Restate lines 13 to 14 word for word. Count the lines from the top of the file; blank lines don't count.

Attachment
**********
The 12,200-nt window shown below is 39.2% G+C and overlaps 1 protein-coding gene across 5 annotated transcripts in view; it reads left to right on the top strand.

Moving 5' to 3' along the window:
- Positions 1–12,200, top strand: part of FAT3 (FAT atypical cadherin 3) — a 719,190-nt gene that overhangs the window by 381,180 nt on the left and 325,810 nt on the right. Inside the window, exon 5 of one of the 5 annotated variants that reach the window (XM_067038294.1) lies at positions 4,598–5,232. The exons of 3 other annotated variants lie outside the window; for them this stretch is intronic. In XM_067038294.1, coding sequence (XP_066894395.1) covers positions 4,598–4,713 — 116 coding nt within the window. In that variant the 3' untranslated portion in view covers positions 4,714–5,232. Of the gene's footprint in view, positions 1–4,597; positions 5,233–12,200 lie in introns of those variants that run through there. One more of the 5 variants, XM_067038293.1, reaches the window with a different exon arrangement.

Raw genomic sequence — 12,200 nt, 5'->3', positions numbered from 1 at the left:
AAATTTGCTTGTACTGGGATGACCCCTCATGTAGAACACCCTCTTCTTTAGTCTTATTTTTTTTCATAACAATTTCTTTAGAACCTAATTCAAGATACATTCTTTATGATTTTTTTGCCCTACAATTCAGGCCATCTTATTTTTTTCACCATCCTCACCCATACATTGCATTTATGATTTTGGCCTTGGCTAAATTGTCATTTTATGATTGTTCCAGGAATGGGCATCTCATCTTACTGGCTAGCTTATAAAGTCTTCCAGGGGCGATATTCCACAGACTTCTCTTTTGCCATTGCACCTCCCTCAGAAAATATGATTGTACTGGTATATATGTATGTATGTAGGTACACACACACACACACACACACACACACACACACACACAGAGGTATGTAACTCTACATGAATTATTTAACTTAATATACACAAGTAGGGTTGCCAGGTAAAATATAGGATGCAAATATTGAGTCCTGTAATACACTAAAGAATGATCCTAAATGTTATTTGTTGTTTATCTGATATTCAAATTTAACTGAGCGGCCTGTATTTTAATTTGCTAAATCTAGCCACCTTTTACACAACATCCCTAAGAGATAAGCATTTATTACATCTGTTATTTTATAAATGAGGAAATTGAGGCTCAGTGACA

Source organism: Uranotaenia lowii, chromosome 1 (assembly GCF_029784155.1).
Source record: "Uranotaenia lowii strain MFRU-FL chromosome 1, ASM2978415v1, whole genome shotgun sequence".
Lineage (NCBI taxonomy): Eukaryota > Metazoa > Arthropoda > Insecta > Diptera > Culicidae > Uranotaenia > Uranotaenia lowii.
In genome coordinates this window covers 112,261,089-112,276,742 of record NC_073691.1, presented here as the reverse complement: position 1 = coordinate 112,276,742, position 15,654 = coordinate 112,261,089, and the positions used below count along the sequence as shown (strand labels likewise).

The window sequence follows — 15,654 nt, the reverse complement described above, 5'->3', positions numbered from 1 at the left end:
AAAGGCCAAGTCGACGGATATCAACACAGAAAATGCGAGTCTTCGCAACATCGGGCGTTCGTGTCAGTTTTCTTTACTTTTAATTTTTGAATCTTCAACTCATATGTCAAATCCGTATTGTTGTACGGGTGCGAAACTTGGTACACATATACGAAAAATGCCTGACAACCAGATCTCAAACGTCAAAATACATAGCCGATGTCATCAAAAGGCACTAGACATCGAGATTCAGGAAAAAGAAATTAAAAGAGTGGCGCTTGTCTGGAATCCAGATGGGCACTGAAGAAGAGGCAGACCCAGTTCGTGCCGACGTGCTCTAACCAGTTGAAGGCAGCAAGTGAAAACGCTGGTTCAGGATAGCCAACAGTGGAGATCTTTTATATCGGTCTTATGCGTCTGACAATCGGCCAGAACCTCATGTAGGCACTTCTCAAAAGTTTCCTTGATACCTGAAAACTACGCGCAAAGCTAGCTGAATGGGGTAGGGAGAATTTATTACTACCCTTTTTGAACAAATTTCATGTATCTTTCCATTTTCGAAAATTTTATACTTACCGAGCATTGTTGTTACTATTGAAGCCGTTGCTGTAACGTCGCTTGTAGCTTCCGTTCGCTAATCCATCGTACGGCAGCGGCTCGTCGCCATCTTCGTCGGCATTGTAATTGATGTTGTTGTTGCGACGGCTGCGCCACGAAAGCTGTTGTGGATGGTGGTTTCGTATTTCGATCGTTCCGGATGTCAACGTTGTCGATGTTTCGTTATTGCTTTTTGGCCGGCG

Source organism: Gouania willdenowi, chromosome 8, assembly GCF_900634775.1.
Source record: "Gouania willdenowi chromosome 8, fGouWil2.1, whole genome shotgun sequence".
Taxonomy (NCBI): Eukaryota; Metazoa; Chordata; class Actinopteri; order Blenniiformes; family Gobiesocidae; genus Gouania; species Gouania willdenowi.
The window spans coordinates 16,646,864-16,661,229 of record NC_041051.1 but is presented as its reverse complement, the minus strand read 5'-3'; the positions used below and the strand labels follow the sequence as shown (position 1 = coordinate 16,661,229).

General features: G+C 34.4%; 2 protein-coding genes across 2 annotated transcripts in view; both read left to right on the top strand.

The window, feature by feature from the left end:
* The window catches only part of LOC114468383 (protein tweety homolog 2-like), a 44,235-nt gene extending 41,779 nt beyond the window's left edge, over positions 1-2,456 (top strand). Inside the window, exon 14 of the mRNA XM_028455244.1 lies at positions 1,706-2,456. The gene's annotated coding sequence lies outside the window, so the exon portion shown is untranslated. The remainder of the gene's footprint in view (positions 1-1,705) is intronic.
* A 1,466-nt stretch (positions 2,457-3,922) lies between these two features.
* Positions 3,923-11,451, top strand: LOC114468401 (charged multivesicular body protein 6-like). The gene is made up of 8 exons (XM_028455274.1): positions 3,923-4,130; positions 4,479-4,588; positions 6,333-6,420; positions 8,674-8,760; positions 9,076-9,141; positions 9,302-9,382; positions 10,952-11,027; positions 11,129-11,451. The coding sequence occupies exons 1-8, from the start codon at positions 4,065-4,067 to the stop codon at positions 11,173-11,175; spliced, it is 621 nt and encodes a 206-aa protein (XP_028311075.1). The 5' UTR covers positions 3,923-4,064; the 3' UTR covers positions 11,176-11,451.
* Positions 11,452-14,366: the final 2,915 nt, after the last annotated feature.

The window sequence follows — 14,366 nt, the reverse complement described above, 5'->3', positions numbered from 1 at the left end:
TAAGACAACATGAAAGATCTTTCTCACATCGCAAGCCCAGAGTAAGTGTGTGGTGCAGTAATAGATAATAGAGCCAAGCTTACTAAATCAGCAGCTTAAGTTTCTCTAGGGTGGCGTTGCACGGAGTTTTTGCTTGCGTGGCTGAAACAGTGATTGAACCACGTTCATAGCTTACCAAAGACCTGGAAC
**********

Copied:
Source record: "Gouania willdenowi chromosome 8, fGouWil2.1, whole genome shotgun sequence".
Taxonomy (NCBI): Eukaryota; Metazoa; Chordata; class Actinopteri; order Blenniiformes; family Gobiesocidae; genus Gouania; species Gouania willdenowi.